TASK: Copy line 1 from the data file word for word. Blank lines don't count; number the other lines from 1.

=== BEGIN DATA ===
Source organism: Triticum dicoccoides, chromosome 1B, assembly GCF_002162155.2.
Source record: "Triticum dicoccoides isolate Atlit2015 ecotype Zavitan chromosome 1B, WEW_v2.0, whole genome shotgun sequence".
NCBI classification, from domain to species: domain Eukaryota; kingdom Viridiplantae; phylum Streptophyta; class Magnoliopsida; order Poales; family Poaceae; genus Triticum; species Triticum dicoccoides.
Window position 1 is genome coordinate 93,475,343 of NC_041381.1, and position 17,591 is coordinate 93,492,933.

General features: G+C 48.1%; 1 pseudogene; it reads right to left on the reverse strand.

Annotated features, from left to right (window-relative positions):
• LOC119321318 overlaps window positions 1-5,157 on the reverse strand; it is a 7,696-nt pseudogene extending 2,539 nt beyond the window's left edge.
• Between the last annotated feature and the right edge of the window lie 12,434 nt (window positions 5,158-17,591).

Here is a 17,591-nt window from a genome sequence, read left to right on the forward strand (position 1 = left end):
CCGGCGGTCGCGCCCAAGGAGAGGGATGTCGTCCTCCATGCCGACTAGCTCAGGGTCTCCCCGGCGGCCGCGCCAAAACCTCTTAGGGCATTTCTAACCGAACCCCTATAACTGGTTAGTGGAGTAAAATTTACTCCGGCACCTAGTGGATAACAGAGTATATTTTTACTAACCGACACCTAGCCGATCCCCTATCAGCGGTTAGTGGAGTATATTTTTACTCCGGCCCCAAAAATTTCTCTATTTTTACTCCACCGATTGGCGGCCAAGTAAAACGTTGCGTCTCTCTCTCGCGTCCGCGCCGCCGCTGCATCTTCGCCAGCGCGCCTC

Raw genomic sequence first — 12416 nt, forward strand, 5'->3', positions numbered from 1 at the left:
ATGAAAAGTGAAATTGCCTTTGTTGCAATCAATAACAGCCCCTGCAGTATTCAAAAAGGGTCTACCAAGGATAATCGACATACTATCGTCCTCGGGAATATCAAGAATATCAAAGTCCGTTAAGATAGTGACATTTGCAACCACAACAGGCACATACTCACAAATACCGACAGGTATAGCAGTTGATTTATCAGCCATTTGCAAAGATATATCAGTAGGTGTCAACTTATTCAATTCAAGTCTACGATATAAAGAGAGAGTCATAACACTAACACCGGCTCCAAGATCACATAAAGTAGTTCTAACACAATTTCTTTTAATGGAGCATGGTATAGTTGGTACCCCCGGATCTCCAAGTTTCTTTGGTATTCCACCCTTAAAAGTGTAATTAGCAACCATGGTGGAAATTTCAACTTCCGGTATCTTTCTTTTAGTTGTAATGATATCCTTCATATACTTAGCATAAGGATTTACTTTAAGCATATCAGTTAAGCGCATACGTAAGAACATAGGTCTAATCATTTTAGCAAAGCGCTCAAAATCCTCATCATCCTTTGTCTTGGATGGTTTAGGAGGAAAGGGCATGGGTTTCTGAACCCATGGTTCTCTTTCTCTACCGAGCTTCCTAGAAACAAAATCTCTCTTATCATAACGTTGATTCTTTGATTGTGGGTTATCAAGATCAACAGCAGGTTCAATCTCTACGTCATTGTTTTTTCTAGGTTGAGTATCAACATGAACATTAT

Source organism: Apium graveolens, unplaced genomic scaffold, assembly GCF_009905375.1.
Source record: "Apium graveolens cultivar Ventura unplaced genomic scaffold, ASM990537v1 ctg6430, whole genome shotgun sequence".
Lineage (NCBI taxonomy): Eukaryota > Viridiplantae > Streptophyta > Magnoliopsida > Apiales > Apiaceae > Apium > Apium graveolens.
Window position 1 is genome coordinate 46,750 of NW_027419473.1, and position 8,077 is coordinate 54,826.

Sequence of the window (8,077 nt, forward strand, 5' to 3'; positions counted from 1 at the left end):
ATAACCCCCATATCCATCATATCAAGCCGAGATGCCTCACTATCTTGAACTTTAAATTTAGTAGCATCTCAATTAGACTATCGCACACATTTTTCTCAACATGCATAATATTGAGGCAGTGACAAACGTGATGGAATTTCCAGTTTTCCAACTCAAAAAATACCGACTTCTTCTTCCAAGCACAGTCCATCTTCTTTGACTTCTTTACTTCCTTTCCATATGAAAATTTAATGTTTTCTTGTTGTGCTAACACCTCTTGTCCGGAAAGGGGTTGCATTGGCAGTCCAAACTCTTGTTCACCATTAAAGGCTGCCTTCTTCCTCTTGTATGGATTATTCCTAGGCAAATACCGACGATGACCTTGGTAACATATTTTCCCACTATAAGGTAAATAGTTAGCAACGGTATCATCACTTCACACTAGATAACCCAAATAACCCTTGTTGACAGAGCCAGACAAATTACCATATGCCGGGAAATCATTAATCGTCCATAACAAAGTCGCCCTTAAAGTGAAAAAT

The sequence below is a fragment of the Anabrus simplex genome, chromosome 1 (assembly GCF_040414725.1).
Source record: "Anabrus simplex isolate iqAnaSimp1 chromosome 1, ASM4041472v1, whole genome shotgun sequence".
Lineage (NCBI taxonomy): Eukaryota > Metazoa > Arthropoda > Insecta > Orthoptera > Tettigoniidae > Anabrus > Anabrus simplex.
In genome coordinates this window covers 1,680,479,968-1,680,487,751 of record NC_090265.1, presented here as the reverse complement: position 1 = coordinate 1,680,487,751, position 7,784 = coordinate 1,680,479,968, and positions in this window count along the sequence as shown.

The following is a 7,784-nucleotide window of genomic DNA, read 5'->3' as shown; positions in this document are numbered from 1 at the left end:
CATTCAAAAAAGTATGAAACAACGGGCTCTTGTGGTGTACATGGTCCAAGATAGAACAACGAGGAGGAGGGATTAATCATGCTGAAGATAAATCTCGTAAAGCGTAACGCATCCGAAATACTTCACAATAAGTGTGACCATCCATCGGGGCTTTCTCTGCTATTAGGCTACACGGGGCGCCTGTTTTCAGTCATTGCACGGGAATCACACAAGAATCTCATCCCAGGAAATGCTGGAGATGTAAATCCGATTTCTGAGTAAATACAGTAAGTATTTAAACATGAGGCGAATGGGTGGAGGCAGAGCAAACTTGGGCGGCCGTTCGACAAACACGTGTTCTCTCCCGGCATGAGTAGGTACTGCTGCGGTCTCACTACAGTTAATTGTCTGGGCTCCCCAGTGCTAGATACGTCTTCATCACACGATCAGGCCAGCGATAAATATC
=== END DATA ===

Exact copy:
Source organism: Triticum dicoccoides, chromosome 1B, assembly GCF_002162155.2.